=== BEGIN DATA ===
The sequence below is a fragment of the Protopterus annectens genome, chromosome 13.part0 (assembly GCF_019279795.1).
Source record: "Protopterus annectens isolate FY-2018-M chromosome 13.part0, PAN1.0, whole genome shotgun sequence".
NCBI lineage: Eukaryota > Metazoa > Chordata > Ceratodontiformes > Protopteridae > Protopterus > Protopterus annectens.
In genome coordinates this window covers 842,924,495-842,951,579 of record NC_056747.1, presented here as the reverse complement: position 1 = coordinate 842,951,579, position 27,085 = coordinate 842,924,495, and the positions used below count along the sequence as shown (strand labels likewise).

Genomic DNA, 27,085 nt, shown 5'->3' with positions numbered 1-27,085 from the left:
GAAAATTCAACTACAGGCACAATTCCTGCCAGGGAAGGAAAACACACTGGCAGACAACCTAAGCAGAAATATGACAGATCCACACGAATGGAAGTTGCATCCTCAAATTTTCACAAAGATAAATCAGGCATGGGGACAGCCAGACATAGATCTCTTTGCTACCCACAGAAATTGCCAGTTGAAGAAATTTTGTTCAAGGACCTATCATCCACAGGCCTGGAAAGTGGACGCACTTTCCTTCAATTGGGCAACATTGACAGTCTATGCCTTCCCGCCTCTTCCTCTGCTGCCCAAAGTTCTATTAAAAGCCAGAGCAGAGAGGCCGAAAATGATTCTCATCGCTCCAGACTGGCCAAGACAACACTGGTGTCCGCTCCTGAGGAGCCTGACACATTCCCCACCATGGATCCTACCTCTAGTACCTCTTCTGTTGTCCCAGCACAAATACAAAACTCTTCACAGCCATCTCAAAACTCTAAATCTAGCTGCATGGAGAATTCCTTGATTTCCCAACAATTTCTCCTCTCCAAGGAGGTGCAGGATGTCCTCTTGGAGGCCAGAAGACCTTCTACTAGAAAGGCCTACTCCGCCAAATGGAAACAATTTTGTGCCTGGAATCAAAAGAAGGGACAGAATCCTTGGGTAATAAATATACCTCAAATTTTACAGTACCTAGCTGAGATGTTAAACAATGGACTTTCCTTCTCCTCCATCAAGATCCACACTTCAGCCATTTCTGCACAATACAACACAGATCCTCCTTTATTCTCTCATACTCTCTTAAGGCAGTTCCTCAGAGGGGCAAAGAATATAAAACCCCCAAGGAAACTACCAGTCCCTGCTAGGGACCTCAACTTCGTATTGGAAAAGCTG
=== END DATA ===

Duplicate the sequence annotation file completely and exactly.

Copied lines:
The sequence below is a fragment of the Protopterus annectens genome, chromosome 13.part0 (assembly GCF_019279795.1).
Source record: "Protopterus annectens isolate FY-2018-M chromosome 13.part0, PAN1.0, whole genome shotgun sequence".
NCBI lineage: Eukaryota > Metazoa > Chordata > Ceratodontiformes > Protopteridae > Protopterus > Protopterus annectens.
In genome coordinates this window covers 842,924,495-842,951,579 of record NC_056747.1, presented here as the reverse complement: position 1 = coordinate 842,951,579, position 27,085 = coordinate 842,924,495, and the positions used below count along the sequence as shown (strand labels likewise).

Genomic DNA, 27,085 nt, shown 5'->3' with positions numbered 1-27,085 from the left:
GAAAATTCAACTACAGGCACAATTCCTGCCAGGGAAGGAAAACACACTGGCAGACAACCTAAGCAGAAATATGACAGATCCACACGAATGGAAGTTGCATCCTCAAATTTTCACAAAGATAAATCAGGCATGGGGACAGCCAGACATAGATCTCTTTGCTACCCACAGAAATTGCCAGTTGAAGAAATTTTGTTCAAGGACCTATCATCCACAGGCCTGGAAAGTGGACGCACTTTCCTTCAATTGGGCAACATTGACAGTCTATGCCTTCCCGCCTCTTCCTCTGCTGCCCAAAGTTCTATTAAAAGCCAGAGCAGAGAGGCCGAAAATGATTCTCATCGCTCCAGACTGGCCAAGACAACACTGGTGTCCGCTCCTGAGGAGCCTGACACATTCCCCACCATGGATCCTACCTCTAGTACCTCTTCTGTTGTCCCAGCACAAATACAAAACTCTTCACAGCCATCTCAAAACTCTAAATCTAGCTGCATGGAGAATTCCTTGATTTCCCAACAATTTCTCCTCTCCAAGGAGGTGCAGGATGTCCTCTTGGAGGCCAGAAGACCTTCTACTAGAAAGGCCTACTCCGCCAAATGGAAACAATTTTGTGCCTGGAATCAAAAGAAGGGACAGAATCCTTGGGTAATAAATATACCTCAAATTTTACAGTACCTAGCTGAGATGTTAAACAATGGACTTTCCTTCTCCTCCATCAAGATCCACACTTCAGCCATTTCTGCACAATACAACACAGATCCTCCTTTATTCTCTCATACTCTCTTAAGGCAGTTCCTCAGAGGGGCAAAGAATATAAAACCCCCAAGGAAACTACCAGTCCCTGCTAGGGACCTCAACTTCGTATTGGAAAAGCTG